Heartbreak Hill

We ran three miles each day, and encountered a substantial hill on our route . . . well, okay, it wasn’t much. So, in a kind-of mocking irony, we decided to nickname that hill “Heartbreak Hill.”

Welcome to Part 25 of a weekly series on the formation journey of Josh, a first-year novice at the Marian House of Studies in Washington, D.C. 

Start at the beginning here.

My fellow novice Michael and I were jogging along the Metropolitan Bike Trail by the Catholic University of America campus in Washington DC. It was a beautiful day with clear skies and mild weather. We were having a great time.

Both of us had some background with running. We’d run half-marathon distances in the past, but it had been quite a while for both of us. We had not gone jogging together for the first half of novitiate.

Substantial climb?
On Monday and Tuesday, we ran three miles each day, and we encountered a substantial hill on our route. The route climbed about 70 feet over 700 feet of distance. 70 feet of elevation doesn’t sound like much, … well, okay, it wasn’t much. So, in a kind-of mocking irony, we decided to nickname that hill “Heartbreak Hill.” 

But on Wednesday, we were planning what we thought would be a shorter, easier route, with a tiny little hill.

As we drew nearer to the hill, Michael decided to prepare me. He had looked at the route on a map and it seemed like the hill was relatively insignificant. So, Michael decided to prepare me for the climb: “This trail should be a lot easier than the last one, because it’s shorter. It does have a hill, but it’s a much easier hill than the one we went on yesterday. It’s a little small hill that we’re going to have to do. It’ll be nothing compared to yesterday.”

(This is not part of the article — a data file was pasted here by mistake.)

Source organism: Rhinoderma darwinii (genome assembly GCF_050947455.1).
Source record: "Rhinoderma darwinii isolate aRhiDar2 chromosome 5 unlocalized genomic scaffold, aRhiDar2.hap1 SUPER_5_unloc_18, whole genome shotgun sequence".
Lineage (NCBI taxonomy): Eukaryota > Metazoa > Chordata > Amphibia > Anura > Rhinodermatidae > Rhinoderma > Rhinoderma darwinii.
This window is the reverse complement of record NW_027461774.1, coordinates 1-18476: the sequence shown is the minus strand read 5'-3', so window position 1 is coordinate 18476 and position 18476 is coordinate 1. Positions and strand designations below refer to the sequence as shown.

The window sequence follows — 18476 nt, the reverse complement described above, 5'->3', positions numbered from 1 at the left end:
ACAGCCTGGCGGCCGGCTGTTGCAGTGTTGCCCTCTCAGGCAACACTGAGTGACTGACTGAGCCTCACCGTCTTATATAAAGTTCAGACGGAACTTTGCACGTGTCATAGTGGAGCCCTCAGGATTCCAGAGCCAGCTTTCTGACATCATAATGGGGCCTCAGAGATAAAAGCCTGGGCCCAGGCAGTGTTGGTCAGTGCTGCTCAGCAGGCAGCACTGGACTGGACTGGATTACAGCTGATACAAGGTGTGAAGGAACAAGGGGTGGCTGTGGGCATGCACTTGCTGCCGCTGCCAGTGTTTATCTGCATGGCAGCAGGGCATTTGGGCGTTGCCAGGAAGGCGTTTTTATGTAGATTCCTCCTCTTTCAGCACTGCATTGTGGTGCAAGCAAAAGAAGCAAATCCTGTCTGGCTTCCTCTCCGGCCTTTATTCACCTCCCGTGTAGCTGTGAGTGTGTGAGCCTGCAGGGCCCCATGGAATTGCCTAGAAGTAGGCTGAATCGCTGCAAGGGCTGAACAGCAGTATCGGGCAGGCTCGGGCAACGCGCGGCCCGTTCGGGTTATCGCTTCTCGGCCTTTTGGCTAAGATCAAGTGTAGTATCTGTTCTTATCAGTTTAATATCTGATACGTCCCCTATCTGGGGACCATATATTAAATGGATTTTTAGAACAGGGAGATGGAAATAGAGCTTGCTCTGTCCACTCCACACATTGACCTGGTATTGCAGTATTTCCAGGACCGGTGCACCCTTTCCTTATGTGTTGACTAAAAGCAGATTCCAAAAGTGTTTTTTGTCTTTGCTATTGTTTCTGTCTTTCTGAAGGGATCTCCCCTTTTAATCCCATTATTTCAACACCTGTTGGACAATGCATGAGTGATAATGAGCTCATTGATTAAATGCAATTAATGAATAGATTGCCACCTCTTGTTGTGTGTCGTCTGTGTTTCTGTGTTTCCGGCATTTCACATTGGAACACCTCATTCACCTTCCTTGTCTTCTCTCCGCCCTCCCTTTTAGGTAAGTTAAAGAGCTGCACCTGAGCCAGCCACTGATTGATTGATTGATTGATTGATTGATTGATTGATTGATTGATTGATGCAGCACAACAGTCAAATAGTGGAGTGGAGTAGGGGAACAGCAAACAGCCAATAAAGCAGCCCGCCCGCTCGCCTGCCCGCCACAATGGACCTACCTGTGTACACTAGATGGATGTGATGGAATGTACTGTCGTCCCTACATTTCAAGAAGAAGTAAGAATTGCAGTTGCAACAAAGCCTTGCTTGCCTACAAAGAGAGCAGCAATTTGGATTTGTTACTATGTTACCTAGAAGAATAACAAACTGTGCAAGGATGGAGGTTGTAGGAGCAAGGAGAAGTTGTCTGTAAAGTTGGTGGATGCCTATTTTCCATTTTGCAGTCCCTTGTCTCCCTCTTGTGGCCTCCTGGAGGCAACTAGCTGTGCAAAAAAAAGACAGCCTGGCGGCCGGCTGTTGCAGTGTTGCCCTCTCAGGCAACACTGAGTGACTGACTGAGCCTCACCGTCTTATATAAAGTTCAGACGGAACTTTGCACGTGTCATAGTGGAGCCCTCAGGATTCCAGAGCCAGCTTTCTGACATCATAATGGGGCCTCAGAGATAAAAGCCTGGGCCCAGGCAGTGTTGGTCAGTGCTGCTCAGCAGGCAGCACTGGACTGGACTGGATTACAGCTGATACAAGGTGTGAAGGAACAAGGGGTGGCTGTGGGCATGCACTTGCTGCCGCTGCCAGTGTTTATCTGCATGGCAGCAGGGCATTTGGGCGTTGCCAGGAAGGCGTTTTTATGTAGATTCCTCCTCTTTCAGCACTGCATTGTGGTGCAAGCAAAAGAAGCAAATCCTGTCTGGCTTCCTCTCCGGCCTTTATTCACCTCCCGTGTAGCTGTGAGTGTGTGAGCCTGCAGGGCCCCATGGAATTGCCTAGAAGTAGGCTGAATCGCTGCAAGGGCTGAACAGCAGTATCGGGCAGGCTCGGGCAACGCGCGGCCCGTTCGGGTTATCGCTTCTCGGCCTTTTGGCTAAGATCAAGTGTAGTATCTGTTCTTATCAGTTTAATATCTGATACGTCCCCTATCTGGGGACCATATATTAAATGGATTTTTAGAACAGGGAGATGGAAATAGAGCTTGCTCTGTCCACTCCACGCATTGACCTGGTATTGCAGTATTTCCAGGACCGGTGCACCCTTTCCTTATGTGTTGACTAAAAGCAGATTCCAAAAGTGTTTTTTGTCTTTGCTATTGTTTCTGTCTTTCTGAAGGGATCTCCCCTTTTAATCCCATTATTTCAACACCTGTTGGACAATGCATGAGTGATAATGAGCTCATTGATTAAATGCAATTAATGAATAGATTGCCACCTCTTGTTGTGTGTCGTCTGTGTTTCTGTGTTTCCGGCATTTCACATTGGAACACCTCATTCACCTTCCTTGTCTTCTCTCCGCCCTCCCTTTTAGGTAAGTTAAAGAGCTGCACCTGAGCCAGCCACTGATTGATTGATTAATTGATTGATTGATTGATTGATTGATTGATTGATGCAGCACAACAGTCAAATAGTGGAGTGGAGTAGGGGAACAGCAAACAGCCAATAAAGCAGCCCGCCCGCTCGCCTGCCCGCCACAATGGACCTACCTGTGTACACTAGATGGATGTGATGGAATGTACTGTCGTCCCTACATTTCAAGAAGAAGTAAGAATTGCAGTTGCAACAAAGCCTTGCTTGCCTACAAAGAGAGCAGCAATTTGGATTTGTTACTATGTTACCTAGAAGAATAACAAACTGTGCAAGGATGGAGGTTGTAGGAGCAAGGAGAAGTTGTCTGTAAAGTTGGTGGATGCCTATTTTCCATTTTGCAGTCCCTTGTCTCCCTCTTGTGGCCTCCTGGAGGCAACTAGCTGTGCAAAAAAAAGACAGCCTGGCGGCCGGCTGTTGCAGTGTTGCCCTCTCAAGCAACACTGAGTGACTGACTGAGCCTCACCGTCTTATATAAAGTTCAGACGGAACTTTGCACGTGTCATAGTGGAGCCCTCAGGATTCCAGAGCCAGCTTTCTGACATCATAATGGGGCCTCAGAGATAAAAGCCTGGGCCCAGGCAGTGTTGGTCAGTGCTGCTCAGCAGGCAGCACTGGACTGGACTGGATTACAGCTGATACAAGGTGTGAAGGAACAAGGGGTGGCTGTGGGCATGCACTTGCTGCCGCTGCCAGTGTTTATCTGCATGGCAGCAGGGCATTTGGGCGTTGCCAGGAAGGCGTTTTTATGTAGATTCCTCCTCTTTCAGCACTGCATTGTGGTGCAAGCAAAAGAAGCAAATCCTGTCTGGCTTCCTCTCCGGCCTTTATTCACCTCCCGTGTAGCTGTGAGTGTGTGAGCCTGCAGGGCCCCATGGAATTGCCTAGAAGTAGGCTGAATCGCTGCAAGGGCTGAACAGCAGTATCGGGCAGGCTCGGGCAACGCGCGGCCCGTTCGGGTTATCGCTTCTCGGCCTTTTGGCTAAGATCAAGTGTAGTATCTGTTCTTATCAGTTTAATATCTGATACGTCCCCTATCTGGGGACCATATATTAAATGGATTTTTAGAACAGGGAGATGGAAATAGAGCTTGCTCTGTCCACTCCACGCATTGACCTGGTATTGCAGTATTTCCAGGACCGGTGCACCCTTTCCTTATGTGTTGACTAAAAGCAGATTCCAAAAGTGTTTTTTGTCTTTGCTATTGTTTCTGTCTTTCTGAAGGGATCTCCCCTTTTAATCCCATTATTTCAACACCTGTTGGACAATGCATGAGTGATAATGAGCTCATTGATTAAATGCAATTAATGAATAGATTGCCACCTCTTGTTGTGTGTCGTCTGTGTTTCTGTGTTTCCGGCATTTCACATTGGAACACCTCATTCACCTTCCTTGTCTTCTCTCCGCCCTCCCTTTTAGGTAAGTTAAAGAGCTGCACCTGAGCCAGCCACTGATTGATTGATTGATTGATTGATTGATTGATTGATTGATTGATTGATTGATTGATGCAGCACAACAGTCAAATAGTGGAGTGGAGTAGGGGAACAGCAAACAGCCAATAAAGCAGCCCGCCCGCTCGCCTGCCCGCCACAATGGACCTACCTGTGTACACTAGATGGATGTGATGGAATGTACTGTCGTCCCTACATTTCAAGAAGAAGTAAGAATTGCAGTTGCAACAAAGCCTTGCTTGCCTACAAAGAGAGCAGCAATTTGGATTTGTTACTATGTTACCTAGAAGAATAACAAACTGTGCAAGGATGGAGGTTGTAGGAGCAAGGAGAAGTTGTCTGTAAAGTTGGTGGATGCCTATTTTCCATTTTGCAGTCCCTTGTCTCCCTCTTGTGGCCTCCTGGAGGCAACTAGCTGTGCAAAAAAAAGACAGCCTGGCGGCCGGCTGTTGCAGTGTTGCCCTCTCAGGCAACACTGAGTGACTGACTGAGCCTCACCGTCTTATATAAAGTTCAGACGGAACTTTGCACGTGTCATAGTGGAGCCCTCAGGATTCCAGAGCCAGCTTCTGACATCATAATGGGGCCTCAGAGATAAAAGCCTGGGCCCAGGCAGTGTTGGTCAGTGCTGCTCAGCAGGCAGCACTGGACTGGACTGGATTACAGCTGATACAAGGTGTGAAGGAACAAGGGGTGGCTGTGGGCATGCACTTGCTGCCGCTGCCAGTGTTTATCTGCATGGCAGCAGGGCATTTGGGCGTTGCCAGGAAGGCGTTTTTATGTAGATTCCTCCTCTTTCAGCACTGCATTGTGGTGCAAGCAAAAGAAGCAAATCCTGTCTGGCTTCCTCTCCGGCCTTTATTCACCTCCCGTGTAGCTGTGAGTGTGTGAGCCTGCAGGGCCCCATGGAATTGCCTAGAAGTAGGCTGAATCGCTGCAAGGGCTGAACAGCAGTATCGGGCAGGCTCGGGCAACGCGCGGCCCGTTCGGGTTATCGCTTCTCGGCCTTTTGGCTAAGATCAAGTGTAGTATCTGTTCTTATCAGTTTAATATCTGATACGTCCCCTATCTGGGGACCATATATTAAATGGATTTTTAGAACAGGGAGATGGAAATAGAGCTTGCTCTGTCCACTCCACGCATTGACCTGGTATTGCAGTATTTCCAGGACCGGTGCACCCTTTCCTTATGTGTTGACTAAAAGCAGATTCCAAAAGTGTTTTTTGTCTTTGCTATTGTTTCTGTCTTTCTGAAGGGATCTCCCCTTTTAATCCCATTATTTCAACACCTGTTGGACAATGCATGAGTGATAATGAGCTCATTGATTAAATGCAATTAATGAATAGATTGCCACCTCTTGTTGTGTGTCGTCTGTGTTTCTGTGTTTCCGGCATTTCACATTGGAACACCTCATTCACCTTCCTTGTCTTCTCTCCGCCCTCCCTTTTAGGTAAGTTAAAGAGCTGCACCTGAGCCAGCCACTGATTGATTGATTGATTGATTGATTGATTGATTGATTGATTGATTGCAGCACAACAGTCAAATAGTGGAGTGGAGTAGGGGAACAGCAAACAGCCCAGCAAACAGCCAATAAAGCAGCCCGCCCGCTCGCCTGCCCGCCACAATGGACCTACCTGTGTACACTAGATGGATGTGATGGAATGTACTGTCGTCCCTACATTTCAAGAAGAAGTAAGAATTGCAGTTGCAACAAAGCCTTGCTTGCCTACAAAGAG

The whole point was to have a lighter run, after all.

“Ah, so we have a little hipety-hop on our route,” I answered wisely. 

He chuckled, so the name stuck. Tuesday’s hill was Heartbreak Hill, but this hill would be named “Hipety-Hop.”

The previous day, as we approached Heartbreak Hill, Michael had warned me that I might want to stop talking with him and conserve my air, but today we didn’t even worry about that. 

We started up “Hipety-Hop Hill,” still bashing the itty-bitty little mound of earth. 

“Hipety hop, hipety hop!” I chortled as we started going upward.

On the way up, we even passed a sign for a business called “Heights”, and I joked, “At least the hill is getting some affirmation!”

But very soon, the hill itself cut off our disparaging comments. 

Michael’s map, with all its indications of the ease of this route, left something to be desired for accuracy. 

The Unexpected
The incline on “Hipety-Hop” turned out to be double that of “Heartbreak Hill.” Whereas Heartbreak Hill rose 70 feet in elevation, Hipety-Hop was 150 feet of elevation. 

Not yet aware of what we were facing, Michael and I were relentlessly brutal in our remarks about tiny little Hipety-Hop. Were we — two athletic men — going to be conquered by an itsy-bitsy little hill?

Of course not!

So, we kept running. 

Then soon we stopped talking.

And soon after that, we stopped running. 

We had reached an intersection and happily paused for a few seconds to catch our breath before we continued on toward the summit. Michael hadn’t expected us to get into our “peak zone” heart rate during this little 1.7 mile run, but we had met our match. When we finally started the long trip downhill after relentlessly running all the way up Hipety-Hop’s 150 feet of elevation, I finally caught my breath. 

I exclaimed, “That was not a Hipety-Hop!”

Next entry: "The Relics Project."
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